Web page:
The quite provocative question “Are dentists dreadful [statisticians]?” had been asked in 2000 in an introductory comment to a series of educational papers in Community Dental Health which were authored/coauthored by biostatistician Mark Gilthorpe, now Leeds University. His main objective then was to make dentists aware of multilevel modeling, something which had then been applied by dental statisticians for a dozen or so years earlier. At that time, MLwiN had been released by the Centre of Multilevel Modeling, now located at Bristol University; a special software which facilitates the overall easy application of a wide range of multilevel models of data with a hierarchical data structure often found in dental and, in particular, periodontal research. While on the one hand seemingly promoting more sophisticated modeling, Gilthorpe and some of his co-workers tiredlessly exposed, in the following years, in fact dreadful statistics in published papers in Dentistry and warned not further educated clinicians not to do their own analyses but rather rely on expert statistical help. However, Gilthorpe did not realize a frequent unwillingness of common biostatisticians to make themselves familiar with more sophisticated methods such as multilevel modeling, which is otherwise rarely used in Medicine.
In a survey conducted by Aarts et al. (2014) from the University of Amsterdam, The Netherlands, which was published online last week in Nature Neuroscience, the authors recognized that 53% of 314 reviewed papers over an 18-month period from five renoowned journals included experimental designs in which multiple observations were collected from a single research object. They correcly state that “These so-called ‘nested designs’ yield data that canno be considered to be independent, and so violate the independency assumption of conventional statistical methods such as the t test.”
“’We didn’t see any of the studies use the correct multi-level analysis,’ says Sophie van der Sluis, the lead researcher. Seven percent of the studies did take steps to account for clustering, but these methods were much less sensitive than multi-level analysis in detecting actual biological effects. The researchers note that some of the studies surveyed probably report false-positive results, although they couldn’t extract enough information to quantify precisely how many. Failure to statistically correct for the clustering in the data can increase the probability of false-positive findings to as high as 80 percent—a risk of no more than 5 percent is normally deemed acceptable.”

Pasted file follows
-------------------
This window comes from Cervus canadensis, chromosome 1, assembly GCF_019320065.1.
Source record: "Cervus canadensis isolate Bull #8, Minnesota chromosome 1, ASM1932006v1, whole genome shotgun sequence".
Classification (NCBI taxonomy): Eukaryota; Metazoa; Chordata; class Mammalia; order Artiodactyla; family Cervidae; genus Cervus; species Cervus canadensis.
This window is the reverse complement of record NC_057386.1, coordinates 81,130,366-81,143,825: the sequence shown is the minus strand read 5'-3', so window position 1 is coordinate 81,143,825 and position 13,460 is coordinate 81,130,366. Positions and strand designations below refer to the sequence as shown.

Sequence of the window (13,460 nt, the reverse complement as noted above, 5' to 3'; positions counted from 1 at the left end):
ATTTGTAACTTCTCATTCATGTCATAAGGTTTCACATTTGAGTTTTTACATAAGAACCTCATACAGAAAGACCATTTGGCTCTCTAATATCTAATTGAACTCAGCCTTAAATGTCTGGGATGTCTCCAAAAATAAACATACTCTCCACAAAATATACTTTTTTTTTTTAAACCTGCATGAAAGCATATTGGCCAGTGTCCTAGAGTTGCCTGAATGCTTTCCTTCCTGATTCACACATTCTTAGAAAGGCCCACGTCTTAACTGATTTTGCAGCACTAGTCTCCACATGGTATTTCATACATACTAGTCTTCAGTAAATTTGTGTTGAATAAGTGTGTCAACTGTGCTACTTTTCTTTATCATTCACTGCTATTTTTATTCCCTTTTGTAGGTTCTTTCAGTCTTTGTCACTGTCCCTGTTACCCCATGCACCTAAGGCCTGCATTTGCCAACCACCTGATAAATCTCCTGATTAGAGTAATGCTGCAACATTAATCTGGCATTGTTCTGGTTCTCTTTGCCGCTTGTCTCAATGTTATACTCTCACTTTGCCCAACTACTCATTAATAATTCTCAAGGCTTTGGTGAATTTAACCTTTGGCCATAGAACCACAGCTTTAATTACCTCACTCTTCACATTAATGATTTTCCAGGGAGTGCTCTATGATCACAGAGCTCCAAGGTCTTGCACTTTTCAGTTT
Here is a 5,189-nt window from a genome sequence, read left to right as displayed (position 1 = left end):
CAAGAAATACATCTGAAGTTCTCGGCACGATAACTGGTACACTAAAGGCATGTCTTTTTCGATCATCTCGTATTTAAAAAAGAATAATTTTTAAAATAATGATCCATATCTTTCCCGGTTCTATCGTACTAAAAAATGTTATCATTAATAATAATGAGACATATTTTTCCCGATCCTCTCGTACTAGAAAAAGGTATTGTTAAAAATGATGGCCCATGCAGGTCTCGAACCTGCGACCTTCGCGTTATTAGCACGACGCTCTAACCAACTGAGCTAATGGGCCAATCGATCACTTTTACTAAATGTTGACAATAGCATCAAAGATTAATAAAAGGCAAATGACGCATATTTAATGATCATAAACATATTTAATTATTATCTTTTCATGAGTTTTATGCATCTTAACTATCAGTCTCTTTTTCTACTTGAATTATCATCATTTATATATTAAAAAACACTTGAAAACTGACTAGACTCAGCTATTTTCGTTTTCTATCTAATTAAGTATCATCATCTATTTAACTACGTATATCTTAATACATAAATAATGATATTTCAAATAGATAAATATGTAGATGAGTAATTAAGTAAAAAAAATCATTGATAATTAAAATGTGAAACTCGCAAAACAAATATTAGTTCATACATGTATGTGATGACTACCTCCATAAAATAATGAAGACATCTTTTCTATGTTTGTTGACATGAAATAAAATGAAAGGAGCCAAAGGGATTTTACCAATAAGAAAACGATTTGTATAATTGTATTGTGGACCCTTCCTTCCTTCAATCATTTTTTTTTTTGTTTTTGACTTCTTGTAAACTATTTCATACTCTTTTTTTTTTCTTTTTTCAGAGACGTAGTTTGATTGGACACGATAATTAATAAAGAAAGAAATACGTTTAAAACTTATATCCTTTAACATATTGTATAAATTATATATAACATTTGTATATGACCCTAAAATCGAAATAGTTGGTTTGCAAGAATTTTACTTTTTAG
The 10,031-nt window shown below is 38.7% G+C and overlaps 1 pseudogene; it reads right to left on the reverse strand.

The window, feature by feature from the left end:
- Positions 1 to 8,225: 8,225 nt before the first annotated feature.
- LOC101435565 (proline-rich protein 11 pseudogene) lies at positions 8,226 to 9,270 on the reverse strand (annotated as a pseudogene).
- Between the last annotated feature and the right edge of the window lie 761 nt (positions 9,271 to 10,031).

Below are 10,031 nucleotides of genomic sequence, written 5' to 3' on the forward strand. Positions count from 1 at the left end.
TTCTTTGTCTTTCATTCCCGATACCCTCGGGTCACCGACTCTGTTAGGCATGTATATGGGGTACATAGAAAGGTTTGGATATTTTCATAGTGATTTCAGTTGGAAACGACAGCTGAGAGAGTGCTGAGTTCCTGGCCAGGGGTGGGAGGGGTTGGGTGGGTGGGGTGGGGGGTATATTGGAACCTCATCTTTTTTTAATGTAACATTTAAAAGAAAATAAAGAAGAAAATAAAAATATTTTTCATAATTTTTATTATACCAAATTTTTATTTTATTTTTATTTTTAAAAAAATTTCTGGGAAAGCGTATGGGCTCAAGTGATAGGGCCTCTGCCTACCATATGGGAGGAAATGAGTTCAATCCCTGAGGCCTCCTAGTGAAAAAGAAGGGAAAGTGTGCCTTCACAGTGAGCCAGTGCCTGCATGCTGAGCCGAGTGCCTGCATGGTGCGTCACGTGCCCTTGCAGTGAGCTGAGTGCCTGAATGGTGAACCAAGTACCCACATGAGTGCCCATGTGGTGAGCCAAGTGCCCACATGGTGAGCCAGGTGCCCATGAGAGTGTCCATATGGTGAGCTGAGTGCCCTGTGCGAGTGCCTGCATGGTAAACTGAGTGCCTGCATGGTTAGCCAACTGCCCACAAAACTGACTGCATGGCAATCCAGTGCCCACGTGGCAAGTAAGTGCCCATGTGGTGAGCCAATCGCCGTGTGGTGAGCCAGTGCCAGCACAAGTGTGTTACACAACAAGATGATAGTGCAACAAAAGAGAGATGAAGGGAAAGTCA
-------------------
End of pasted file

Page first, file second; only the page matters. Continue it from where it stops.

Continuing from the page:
So, one may extend Dr. Gilthorpe’s provocative question 14 years ago to “Are neuroscientists dreadful [statisticians]?” Well, maybe.
As for us, multilevel modeling has widely been applied in dental and, in particular periodontal, data analyses in the last decade and some of my own papers may be found here. There is still a long way to convince dental researchers that site-specific observations should preferably be analyzed as such and not aggregated at a higher level. It is important to facilitate, not to restrict. Editors of our dental journals are more or less aware of the common peculiarity of multiple obersavtions made in an oral cavity and should be prepared to identify reviewers with a benevolent expert approach to avoid grave mistakes on one hand but, on the other, encourage application of mutilevel modeling.
If time allows I will post, in the next coming weeks, on this blog chapters of a special manual for MLwiN which uses my own published data in order to guide young scientists in Dentistry through the useful program.
30 March 2014 @ 11:46 am.
Last modified March 30, 2014.